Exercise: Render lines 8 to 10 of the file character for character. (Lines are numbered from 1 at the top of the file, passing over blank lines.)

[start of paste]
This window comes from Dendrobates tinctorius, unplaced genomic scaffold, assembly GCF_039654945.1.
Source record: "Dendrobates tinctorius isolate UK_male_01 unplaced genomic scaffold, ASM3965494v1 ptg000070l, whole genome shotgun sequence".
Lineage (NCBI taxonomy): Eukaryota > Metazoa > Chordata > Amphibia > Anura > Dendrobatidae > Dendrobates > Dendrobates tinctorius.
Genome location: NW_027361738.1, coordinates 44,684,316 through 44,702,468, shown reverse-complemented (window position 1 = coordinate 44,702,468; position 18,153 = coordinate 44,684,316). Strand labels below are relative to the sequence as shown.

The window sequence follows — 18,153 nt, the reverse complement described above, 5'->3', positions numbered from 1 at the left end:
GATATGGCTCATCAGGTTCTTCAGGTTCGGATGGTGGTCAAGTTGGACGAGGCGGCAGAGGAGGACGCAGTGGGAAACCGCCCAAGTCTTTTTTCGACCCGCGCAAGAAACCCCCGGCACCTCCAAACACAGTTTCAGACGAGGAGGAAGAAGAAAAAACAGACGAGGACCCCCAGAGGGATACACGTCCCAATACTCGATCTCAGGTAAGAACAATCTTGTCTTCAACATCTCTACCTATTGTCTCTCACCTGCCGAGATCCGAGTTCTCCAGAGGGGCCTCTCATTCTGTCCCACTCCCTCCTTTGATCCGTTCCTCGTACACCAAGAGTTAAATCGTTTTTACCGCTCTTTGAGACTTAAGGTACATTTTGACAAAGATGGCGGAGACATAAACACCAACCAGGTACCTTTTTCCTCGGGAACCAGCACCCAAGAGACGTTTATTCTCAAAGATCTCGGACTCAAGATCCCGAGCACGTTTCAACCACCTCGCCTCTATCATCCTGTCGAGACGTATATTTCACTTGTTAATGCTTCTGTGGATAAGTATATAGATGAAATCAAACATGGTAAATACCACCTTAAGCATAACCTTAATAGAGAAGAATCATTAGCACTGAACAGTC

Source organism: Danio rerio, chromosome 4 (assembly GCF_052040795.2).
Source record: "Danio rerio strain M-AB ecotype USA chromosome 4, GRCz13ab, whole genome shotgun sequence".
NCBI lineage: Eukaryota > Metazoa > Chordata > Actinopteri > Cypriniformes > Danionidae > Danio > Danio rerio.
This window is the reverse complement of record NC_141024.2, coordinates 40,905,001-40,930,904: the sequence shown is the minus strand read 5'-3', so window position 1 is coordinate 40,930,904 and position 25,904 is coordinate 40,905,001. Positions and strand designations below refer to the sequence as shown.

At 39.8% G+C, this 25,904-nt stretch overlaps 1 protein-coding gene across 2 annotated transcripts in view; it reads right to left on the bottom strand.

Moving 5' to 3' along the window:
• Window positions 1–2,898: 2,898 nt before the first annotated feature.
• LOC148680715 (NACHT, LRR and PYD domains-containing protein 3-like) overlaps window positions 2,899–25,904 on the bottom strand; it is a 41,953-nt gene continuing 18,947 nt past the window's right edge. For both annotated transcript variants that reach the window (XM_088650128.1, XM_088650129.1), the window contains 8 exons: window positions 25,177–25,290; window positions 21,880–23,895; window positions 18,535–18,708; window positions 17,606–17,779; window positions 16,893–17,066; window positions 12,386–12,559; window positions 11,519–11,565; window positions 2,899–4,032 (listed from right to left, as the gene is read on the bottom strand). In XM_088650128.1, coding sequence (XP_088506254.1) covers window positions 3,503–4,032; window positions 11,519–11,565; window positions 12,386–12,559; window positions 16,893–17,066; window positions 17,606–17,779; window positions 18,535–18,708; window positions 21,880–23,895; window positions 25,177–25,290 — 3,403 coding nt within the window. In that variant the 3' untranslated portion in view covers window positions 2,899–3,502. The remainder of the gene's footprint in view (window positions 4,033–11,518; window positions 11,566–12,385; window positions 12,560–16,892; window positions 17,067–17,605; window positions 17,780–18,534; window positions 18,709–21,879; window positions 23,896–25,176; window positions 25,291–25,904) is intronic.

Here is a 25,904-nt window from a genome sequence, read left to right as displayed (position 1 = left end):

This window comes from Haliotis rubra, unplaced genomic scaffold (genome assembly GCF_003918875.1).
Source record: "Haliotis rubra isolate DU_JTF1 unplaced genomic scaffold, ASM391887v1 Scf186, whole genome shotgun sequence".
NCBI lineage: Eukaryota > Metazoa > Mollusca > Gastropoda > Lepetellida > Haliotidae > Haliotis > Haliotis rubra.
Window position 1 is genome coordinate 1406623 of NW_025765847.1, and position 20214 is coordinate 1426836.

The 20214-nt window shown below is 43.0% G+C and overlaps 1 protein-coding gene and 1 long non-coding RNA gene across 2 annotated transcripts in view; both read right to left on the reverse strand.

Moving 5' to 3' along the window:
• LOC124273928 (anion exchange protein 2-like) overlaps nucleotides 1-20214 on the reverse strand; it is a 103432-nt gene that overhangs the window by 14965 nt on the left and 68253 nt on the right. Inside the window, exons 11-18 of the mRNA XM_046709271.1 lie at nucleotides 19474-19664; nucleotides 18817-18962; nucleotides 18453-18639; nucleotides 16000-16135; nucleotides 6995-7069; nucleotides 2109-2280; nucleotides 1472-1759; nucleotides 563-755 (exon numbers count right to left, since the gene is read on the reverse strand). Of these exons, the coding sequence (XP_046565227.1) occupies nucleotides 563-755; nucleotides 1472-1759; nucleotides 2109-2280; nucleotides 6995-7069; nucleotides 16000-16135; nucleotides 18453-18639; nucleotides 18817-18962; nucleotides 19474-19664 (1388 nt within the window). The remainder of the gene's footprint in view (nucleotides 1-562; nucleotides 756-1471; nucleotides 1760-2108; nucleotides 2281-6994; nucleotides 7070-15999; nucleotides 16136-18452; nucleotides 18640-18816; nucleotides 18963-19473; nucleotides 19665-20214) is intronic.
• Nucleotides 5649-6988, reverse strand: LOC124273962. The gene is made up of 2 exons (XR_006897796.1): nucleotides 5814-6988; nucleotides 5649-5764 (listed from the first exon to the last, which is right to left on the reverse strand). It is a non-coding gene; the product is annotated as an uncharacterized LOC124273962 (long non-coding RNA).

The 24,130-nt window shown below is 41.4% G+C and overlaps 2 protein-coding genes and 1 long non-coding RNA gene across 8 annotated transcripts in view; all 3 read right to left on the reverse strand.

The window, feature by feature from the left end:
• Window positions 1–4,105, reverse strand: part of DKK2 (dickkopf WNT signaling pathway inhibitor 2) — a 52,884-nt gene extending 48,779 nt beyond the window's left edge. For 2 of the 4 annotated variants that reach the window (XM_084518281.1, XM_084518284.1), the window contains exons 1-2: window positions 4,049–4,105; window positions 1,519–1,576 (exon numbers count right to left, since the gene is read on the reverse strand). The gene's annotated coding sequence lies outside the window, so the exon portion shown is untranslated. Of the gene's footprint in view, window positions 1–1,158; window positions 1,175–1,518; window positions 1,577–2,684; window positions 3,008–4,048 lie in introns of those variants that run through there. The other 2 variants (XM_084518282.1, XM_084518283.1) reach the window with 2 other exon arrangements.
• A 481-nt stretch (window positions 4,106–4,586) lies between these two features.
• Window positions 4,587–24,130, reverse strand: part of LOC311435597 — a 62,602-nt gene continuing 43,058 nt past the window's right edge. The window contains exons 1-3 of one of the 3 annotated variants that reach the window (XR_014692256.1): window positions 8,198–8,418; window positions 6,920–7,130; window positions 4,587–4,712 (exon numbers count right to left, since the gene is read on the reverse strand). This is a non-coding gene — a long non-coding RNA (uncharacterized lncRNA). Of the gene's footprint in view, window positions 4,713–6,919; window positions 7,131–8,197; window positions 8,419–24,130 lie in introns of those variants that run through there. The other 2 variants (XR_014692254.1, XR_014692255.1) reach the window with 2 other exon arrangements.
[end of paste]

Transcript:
Source record: "Danio rerio strain M-AB ecotype USA chromosome 4, GRCz13ab, whole genome shotgun sequence".
NCBI lineage: Eukaryota > Metazoa > Chordata > Actinopteri > Cypriniformes > Danionidae > Danio > Danio rerio.
This window is the reverse complement of record NC_141024.2, coordinates 40,905,001-40,930,904: the sequence shown is the minus strand read 5'-3', so window position 1 is coordinate 40,930,904 and position 25,904 is coordinate 40,905,001. Positions and strand designations below refer to the sequence as shown.